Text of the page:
Anyway you should go to the hardware store and get some white electrical tape, and mark the end of the red conductor with it. It won't make it code-compliant but it will make it easier for the next person in the future to know what is going on. Then you can connect the white wire on the IKEA device to the red conductor and continue on as normal. Don't forget to connect the bare grounding wire to a grounding screw on the box (it's not connected to the box in the photo).

Assuming the ceiling fan was working correctly before, I would assume that this is actually a 240V circuit. It would not be impossible to have a ceiling fan motor that ran on 240V instead of 120V.

That means a couple of things: your photo of the breaker that is "off" is only half the circuit, either one of the red or black wires is still live and connected to the breaker just below the duplexes that are off. Please be careful. Only one half of the circuit would have to be off in order for the fan to stop spinning, so I could see how one could make the mistake of thinking the circuit is off when it still has a live leg (and this is also how the switch could work).

You could confirm that with a multimeter: measuring the voltage between the red and ground should read zero, as should the voltage between the black and the ground, when the circuit is completely off and the switch is on. There should be no voltage on either side of the switch.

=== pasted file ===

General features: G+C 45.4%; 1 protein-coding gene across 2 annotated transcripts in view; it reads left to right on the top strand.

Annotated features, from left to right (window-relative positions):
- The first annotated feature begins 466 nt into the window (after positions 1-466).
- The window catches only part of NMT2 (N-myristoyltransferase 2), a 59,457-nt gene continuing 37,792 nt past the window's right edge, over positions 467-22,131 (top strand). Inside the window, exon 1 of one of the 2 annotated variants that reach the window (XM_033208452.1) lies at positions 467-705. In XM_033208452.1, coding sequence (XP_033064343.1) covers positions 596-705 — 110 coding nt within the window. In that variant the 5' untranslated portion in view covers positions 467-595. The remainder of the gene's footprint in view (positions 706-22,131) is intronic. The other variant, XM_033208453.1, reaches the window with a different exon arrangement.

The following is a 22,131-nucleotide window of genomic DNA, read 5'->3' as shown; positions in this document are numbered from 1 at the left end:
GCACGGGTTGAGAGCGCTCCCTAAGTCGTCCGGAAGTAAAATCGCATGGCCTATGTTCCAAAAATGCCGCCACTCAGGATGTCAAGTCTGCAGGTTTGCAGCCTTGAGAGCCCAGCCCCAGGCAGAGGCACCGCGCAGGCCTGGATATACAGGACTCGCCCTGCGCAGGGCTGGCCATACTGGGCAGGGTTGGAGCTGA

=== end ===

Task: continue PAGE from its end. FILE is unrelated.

As to what to do about it -- you need to confirm this theory as either true or false, and then you would need to work inside the electrical panel to change things around. If you aren't comfortable with that, then please hire an electrician. If you are comfortable with that, then let us know and we can provide further guidance. You'll need to shut off the main breaker if you are going to be working in the panel.

  • 2
    Can you somehow incorporate the black and white switch wiring into your 240V theory?
    – popham
    Commented Dec 24, 2023 at 4:02
  • I probably could, yeah, but it would start to get contrived. What the poster is showing doesn't make a whole lot of sense, just trying to point out what the most likely situation is. That's why I'm asking to see the nameplate of the ceiling fan. Commented Dec 24, 2023 at 6:29
  • My voltage tester is showing that there is nothing flowing through either the red or black wire. One comment above suggested that maybe the previous owner spliced the white-sheathed wire coming from the light switch box to some red-sheathed as that may be all he had available. Might be true as there is NO red-sheathed wire connected to the light switch box. I will use a multimeter to see what voltage I get.
    – PaulG
    Commented Dec 24, 2023 at 15:13
  • Also, I have updated my question with a picture of the sticker plate from the ceiling fan. Thanks a lot for your help.
    – PaulG
    Commented Dec 24, 2023 at 15:31
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    That would appear to be the case. I would not have thought a licensed electrician would ever do such a thing - mis-labeling a neutral is one of the biggest yet simplest no-nos in wiring. It can make for some huge mistakes (like broken neutral on a circuit). The last time I saw bad job done by a licensed electrician, I used the local AHJ to find out who pulled the last permit so I know to avoid that person. I live in a small town so when I saw the name of the electrician, I knew who it was. Commented Dec 24, 2023 at 19:12